If you thought the plague was one for the history books, think again. Dubbed the Black Death when it killed an estimated 50 million people in Asia, Europe, and Africa in the 14th century, the plague has been found again recently in humans and animals around the globe.
At the beginning of September, the U.S. Forest Service posted a notice in the Lake Tahoe area of California warning the public that chipmunks, ground squirrels, and other wild rodents in the area had been found to be infected with plague. In August, a local Tahoe resident had fallen ill with the disease after walking his dog along the Truckee River.
In the spring of this year, a 20-year-old man in Arriba County, New Mexico, died from the flea-borne illness.
Outside the United States, the Associated Press reported that the Congo has seen an upsurge in infections this year, with 10 deaths recorded as of September 2. In China, the plague had swept through at least 17 provinces by the end of August, and two people died from the disease in Mongolia.
Here are 10 important things you should know about the plague.
1. Is the Plague as Big a Public Health Threat as the New Coronavirus?
Although news of plague may be growing, the spread of the disease itself has been very small, especially compared with COVID-19.
“Plague is actually not something you hear about very often, but if you do get a few cases it tends to be widely reported because of the notorious outbreak in the Middle Ages,” says William Schaffner, MD, a professor of preventive medicine in the department of health policy at the Vanderbilt University School of Medicine in Nashville, Tennessee. “Public health officials are not very concerned, because the United States typically sees between one and six plague cases each year and they’re localized to places where people usually get close to prairie dogs [and other ground-welling rodents].”
Because the disease is rarely known to be passed from human to human, Dr. Schaffner notes that it is highly unlikely to be as widespread as flu or COVID-19.
2. Where Does Plague Come From?
The bacteria that cause plague (Yersinia pestis) transmit to humans through fleas that breed among certain ground-dwelling rats, rock squirrels, wood rats, ground squirrels, prairie dogs, chipmunks, mice, voles, and rabbits.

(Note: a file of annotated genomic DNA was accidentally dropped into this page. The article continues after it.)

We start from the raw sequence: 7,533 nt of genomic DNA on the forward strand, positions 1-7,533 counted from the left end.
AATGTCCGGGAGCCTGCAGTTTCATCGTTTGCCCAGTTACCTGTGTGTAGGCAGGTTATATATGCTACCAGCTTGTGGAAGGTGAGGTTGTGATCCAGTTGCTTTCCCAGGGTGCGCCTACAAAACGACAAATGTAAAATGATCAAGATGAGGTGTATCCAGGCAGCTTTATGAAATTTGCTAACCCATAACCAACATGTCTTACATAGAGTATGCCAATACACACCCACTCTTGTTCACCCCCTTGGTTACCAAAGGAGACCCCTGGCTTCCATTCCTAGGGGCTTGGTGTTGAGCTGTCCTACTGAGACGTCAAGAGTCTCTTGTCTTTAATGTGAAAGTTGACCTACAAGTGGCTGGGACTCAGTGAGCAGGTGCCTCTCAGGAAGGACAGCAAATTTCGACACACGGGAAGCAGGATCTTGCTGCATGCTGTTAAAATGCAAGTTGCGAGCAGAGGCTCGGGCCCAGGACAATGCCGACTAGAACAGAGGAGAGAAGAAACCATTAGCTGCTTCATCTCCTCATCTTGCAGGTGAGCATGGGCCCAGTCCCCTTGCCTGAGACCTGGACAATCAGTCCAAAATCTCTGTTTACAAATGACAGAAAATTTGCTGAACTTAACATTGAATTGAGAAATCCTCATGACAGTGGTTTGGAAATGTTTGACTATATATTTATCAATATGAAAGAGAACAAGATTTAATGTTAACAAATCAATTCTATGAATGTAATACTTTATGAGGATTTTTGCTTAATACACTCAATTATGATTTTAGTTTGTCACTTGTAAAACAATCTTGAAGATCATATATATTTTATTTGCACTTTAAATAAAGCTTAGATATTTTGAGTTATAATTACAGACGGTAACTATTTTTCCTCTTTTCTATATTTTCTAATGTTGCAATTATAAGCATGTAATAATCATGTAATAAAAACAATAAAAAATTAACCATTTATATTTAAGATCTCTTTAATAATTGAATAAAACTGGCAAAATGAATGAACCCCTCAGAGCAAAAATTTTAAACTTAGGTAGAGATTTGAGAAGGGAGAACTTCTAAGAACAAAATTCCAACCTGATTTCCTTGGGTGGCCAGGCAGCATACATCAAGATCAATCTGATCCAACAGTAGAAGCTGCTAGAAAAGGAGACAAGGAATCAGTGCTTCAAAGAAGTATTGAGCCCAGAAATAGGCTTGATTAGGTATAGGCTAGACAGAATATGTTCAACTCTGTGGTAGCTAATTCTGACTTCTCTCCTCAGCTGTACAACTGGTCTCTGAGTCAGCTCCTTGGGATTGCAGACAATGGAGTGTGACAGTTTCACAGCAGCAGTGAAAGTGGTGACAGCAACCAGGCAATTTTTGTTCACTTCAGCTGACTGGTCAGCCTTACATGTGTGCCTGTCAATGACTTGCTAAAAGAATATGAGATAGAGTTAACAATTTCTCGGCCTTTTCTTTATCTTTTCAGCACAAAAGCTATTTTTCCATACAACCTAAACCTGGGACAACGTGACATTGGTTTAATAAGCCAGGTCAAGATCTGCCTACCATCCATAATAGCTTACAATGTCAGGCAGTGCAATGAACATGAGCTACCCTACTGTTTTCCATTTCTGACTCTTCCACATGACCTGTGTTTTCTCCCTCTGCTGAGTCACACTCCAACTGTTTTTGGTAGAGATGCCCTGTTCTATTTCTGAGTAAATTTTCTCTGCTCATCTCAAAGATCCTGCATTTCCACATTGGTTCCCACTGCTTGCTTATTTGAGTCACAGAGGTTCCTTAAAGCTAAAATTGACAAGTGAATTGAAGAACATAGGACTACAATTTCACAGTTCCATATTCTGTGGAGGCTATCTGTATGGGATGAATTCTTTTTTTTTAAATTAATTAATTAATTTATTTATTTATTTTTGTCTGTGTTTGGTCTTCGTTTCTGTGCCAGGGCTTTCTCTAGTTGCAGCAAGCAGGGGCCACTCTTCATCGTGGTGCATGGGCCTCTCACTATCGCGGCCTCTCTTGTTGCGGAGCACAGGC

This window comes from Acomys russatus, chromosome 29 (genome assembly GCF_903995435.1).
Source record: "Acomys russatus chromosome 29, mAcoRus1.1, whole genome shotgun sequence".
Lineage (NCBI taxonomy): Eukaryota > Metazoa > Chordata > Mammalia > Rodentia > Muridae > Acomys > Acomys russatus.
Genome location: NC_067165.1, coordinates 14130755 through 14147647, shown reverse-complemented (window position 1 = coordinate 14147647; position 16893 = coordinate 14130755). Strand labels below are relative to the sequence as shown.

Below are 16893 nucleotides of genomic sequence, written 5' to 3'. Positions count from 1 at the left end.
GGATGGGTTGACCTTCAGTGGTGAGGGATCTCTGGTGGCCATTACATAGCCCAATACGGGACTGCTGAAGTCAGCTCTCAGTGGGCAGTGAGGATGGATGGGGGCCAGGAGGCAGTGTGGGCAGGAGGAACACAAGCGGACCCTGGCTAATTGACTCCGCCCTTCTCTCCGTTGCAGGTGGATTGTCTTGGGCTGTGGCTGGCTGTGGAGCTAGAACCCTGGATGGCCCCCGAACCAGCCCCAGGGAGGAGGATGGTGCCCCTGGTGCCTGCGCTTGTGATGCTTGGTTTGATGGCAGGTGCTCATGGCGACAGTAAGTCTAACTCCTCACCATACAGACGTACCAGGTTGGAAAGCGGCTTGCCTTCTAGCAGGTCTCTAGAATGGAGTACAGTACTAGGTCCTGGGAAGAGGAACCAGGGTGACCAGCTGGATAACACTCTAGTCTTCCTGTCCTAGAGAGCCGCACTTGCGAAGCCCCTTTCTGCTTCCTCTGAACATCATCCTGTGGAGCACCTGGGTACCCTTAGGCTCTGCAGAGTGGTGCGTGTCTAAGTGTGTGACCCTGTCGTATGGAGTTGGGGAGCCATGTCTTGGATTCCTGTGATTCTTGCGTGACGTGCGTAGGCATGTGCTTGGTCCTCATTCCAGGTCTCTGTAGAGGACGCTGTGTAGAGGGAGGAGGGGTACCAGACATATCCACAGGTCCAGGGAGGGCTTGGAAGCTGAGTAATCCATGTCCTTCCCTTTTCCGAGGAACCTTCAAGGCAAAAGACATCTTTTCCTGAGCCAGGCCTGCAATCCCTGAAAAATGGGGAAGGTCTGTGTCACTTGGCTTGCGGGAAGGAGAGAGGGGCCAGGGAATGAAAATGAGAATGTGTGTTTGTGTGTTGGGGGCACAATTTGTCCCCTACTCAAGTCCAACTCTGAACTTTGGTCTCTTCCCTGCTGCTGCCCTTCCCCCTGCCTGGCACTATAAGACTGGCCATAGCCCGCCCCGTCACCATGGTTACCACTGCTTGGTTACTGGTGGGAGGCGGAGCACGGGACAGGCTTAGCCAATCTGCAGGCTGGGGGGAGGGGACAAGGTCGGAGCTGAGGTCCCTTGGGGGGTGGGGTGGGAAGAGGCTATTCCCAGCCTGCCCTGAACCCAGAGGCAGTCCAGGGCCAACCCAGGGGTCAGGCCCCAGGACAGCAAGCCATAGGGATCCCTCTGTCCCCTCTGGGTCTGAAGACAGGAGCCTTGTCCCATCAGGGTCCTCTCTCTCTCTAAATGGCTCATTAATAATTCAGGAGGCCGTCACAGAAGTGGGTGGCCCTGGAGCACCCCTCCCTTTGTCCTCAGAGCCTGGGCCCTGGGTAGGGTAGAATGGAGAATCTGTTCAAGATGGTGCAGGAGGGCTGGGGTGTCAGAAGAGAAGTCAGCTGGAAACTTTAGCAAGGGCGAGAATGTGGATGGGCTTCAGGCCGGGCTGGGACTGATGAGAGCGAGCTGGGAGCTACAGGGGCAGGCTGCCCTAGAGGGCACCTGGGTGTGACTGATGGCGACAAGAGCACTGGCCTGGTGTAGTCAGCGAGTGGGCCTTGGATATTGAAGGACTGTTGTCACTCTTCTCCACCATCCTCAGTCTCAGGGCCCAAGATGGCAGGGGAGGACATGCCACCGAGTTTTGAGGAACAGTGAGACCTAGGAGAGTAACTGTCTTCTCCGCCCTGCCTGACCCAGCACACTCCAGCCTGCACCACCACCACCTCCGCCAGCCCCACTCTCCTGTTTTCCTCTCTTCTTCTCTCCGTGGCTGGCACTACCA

During the infamous plague of the 1300s, the pestilence was attributed to black rats, also known as roof or house rats. So, why don’t we see plague today wiping out urban areas, which are notorious breeding grounds for rats? City rodents are the wrong type of rat, according to the plague expert Michael Antolin, PhD, a professor in the department of biology at Colorado State University in Fort Collins.
“Rattus rattus, the black rat, has fleas that are very good at biting humans, and the Norwegian rat [found in cities like New York] has a flea that just has no care for us whatsoever,” says Antolin. “Plus, the black rat will live with humans, while the Norwegian rat will not — it lives in the sewers.”
3. How at Risk Am I of Getting the Plague?
Your chance of getting plague depends on where you live.
The Centers for Disease Control and Prevention (CDC) cautions residents in rural and semirural areas of the western states where plague occurs to be on the alert for public health warnings of an outbreak in their area, like the one recently issued in Lake Tahoe. If they are walking outside near where infected animals live, they may get bit by a disease-carrying flea.
4. Can a Pet Give Me the Plague?
If you are the owner of a pet that goes outdoors, your risk may increase.
“Humans certainly get plague from fleas on dogs,” says Antolin. “Your dog is running around and checking things out. Flea jumps on dog. Flea goes home with dog. Flea gets on human. That’s a fairly common exposure.”
Cats, many of which like to hunt rodents, are also known plague transmitters.
Antolin adds that hunters may want to be extra careful as well. “If a hunter shoots an infected rabbit and skins it, that's a good way to get plague,” he says.